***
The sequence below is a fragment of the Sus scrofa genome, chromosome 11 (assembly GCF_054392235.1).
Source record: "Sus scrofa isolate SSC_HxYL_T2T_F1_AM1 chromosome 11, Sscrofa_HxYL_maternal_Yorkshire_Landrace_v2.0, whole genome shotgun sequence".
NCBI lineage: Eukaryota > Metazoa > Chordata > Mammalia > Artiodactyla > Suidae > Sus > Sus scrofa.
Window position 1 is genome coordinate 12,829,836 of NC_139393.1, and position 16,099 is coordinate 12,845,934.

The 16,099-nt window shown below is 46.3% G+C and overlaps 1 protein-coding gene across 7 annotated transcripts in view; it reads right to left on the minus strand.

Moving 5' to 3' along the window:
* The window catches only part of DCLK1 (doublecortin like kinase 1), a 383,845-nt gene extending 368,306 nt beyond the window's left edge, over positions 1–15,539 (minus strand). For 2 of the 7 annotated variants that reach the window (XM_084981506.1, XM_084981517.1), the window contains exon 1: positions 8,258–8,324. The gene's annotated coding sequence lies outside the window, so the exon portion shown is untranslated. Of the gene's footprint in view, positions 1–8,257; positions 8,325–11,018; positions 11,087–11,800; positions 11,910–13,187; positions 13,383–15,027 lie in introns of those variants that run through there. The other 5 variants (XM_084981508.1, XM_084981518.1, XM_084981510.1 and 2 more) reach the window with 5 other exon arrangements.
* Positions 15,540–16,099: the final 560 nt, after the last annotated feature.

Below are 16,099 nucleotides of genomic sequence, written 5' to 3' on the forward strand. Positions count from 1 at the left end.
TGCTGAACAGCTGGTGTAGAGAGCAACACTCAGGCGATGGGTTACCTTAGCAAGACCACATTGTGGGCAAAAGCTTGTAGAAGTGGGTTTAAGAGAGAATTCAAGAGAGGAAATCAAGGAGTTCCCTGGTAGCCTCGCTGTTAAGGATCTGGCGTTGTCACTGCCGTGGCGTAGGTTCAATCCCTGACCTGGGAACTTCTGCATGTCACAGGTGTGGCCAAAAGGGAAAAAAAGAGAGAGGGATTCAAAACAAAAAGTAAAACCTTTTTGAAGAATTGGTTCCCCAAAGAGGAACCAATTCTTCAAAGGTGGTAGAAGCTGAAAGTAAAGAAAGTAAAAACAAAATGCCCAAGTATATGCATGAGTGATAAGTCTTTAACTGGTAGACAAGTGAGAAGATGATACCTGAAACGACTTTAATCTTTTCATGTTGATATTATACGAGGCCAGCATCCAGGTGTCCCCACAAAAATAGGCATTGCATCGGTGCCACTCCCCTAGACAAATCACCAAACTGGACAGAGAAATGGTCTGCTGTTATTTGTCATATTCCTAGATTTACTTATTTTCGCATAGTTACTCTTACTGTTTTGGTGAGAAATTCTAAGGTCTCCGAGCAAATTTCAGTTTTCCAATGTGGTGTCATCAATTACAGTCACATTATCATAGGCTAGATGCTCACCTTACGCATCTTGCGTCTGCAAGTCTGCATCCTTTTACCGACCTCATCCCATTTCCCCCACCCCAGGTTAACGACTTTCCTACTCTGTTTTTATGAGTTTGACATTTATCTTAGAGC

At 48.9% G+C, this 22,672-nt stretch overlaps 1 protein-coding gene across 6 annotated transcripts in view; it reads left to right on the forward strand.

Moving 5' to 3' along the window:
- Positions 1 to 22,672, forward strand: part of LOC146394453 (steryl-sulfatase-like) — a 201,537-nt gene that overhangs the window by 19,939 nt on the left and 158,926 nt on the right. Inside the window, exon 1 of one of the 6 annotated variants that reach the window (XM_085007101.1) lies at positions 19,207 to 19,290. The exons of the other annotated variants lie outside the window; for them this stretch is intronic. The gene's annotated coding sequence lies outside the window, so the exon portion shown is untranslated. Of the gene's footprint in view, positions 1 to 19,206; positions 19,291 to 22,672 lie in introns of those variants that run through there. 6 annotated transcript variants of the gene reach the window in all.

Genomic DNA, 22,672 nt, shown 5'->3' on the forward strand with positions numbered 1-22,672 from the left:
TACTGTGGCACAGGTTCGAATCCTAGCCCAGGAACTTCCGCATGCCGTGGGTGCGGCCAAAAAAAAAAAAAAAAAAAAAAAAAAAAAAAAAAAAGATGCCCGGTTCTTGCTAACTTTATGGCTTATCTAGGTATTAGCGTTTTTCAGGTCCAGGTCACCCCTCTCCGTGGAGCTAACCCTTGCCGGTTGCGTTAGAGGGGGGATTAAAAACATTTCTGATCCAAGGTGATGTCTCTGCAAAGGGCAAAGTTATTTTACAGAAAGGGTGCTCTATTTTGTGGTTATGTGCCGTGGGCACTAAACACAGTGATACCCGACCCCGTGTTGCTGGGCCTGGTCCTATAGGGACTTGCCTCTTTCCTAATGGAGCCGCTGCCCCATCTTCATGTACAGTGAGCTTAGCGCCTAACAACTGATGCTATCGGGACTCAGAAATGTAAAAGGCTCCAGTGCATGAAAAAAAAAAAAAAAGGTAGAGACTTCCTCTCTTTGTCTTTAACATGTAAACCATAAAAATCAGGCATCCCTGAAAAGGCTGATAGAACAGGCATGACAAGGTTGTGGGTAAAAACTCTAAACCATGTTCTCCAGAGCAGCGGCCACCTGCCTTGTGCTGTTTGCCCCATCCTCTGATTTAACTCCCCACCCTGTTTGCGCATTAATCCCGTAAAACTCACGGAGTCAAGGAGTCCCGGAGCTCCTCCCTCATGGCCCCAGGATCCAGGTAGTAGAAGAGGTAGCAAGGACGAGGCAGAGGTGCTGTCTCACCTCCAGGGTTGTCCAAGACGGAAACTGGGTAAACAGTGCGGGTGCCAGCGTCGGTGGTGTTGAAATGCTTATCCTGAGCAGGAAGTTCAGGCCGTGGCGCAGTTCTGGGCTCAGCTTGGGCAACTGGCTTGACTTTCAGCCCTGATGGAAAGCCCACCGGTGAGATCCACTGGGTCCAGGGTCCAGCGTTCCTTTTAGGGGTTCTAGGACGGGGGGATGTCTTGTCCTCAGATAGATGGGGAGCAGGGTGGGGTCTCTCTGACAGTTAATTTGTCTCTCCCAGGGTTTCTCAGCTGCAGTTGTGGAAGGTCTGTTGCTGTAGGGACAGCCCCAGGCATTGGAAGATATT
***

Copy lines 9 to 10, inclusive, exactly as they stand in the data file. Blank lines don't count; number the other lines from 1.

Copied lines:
Below are 16,099 nucleotides of genomic sequence, written 5' to 3' on the forward strand. Positions count from 1 at the left end.
TGCTGAACAGCTGGTGTAGAGAGCAACACTCAGGCGATGGGTTACCTTAGCAAGACCACATTGTGGGCAAAAGCTTGTAGAAGTGGGTTTAAGAGAGAATTCAAGAGAGGAAATCAAGGAGTTCCCTGGTAGCCTCGCTGTTAAGGATCTGGCGTTGTCACTGCCGTGGCGTAGGTTCAATCCCTGACCTGGGAACTTCTGCATGTCACAGGTGTGGCCAAAAGGGAAAAAAAGAGAGAGGGATTCAAAACAAAAAGTAAAACCTTTTTGAAGAATTGGTTCCCCAAAGAGGAACCAATTCTTCAAAGGTGGTAGAAGCTGAAAGTAAAGAAAGTAAAAACAAAATGCCCAAGTATATGCATGAGTGATAAGTCTTTAACTGGTAGACAAGTGAGAAGATGATACCTGAAACGACTTTAATCTTTTCATGTTGATATTATACGAGGCCAGCATCCAGGTGTCCCCACAAAAATAGGCATTGCATCGGTGCCACTCCCCTAGACAAATCACCAAACTGGACAGAGAAATGGTCTGCTGTTATTTGTCATATTCCTAGATTTACTTATTTTCGCATAGTTACTCTTACTGTTTTGGTGAGAAATTCTAAGGTCTCCGAGCAAATTTCAGTTTTCCAATGTGGTGTCATCAATTACAGTCACATTATCATAGGCTAGATGCTCACCTTACGCATCTTGCGTCTGCAAGTCTGCATCCTTTTACCGACCTCATCCCATTTCCCCCACCCCAGGTTAACGACTTTCCTACTCTGTTTTTATGAGTTTGACATTTATCTTAGAGC